This is my overall concern. A more minor point is that military and security spending is always going to be a favourite area for “leakage” in a recipient government’s range of activities. Military contracts are often not put out to open tender or subject to parliamentary scrutiny – as we saw in Kenya during the Anglo Leasing scandal – on the pretext of “national security”. This makes security a prime area for top-level graft. Predatory officials can take their cuts on military spending, sure in the knowledge that ODA will provide the citizenry with many of the basic services – health, education, road-building etc etc – required to keep the population acquiescent.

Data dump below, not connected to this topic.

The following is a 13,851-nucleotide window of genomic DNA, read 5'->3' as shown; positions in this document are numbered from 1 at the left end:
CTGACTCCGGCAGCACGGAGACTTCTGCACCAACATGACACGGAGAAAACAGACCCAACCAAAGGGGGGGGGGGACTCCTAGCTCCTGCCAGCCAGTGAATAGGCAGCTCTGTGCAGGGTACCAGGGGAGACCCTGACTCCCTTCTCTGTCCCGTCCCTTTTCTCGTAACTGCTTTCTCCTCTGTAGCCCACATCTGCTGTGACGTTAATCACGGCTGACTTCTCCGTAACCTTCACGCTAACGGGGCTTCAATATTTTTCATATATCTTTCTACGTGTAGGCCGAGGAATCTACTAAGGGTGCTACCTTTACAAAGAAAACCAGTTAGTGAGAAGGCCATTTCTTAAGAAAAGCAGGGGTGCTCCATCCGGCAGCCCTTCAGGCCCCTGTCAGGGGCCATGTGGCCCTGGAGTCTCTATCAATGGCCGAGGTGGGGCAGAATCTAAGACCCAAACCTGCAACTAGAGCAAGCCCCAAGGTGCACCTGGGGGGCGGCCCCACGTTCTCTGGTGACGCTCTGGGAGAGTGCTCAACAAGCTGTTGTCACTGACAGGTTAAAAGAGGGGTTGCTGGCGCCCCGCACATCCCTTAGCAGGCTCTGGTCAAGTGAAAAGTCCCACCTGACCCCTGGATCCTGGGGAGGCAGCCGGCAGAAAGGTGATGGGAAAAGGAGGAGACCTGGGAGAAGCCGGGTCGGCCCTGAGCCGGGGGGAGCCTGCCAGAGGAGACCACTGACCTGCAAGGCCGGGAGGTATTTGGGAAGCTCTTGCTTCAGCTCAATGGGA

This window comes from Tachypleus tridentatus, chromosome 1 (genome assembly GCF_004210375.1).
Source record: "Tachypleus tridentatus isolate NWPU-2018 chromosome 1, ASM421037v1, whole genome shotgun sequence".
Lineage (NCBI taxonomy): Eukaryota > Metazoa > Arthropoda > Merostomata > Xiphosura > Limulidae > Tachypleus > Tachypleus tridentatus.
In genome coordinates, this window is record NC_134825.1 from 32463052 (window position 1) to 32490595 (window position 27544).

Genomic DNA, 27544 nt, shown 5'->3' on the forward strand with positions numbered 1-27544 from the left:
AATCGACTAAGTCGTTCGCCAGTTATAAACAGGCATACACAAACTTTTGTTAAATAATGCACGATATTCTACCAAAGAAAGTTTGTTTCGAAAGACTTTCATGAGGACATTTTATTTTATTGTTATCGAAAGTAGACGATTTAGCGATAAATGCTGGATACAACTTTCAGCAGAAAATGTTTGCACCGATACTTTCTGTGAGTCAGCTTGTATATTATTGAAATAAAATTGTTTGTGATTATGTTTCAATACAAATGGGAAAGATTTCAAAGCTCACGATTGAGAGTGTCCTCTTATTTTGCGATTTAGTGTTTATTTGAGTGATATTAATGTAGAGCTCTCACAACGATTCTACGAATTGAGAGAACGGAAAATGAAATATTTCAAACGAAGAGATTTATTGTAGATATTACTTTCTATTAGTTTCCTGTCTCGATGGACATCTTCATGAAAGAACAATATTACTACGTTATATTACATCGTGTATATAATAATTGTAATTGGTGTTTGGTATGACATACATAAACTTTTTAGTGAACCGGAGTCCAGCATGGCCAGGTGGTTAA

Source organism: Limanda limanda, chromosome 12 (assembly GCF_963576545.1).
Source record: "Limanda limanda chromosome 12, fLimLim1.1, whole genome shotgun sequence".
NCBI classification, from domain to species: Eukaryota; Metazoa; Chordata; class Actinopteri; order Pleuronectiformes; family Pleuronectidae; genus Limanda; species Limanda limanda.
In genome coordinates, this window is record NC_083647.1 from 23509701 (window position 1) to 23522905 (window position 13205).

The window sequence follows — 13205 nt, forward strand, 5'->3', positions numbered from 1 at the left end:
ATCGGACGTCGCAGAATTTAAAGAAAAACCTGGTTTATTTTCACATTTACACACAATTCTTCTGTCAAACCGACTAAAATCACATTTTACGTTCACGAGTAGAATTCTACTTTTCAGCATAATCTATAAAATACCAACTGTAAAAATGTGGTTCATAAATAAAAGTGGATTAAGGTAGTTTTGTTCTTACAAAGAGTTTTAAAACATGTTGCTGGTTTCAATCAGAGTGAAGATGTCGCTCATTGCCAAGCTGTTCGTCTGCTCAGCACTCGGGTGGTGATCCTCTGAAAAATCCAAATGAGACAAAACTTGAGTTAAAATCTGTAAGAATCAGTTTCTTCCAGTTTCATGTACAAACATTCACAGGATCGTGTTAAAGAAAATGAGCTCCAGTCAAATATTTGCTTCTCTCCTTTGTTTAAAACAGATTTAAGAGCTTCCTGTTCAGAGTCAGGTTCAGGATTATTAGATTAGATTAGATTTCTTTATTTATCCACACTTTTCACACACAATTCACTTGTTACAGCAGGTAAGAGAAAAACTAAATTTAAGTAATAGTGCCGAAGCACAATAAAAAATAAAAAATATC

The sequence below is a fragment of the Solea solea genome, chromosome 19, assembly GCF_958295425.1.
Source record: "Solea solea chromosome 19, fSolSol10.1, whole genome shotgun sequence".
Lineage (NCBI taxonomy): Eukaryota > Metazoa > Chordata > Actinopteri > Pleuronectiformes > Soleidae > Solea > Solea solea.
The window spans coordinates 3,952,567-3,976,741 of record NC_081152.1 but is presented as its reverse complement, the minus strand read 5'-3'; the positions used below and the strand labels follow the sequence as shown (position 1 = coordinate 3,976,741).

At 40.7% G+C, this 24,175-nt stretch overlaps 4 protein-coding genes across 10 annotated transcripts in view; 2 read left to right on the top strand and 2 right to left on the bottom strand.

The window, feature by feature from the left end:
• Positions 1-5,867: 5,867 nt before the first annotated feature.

I will close with one last point. It is extremely altruistic and intellectually high-minded of the Select Committee to devote its examination of ODA to its economic impact on recipients. However, any donor government must surely be accountable to two key audiences. The first is the poor of the developing world. The second – more important, surely, as its resources make ODA possible in the first place – is the British taxpayer. British taxpayers, in my experience, are largely unaware of the 0.7 per cent target or aid-related changes to the law, do not understand the difference between project and programme aid/humanitarian and development assistance and barely recognise DFID’s existence as a government department with an impressive budget (the department’s initials retain almost as low a visibility as when the department was first established). Yet opinion polls consistently show that they instinctively suspect that much of their aid money is feeding a culture of dependency and being stolen by corrupt officials abroad. Their instincts are sound. There is a tendency, in the world of aid, to embrace universal ideals and principles that arch above national concerns, soaring into an idealised moral stratosphere. But a government is answerable, first and foremost, to its funders. This applies just as much with aid policy as it does to military spending, health and education.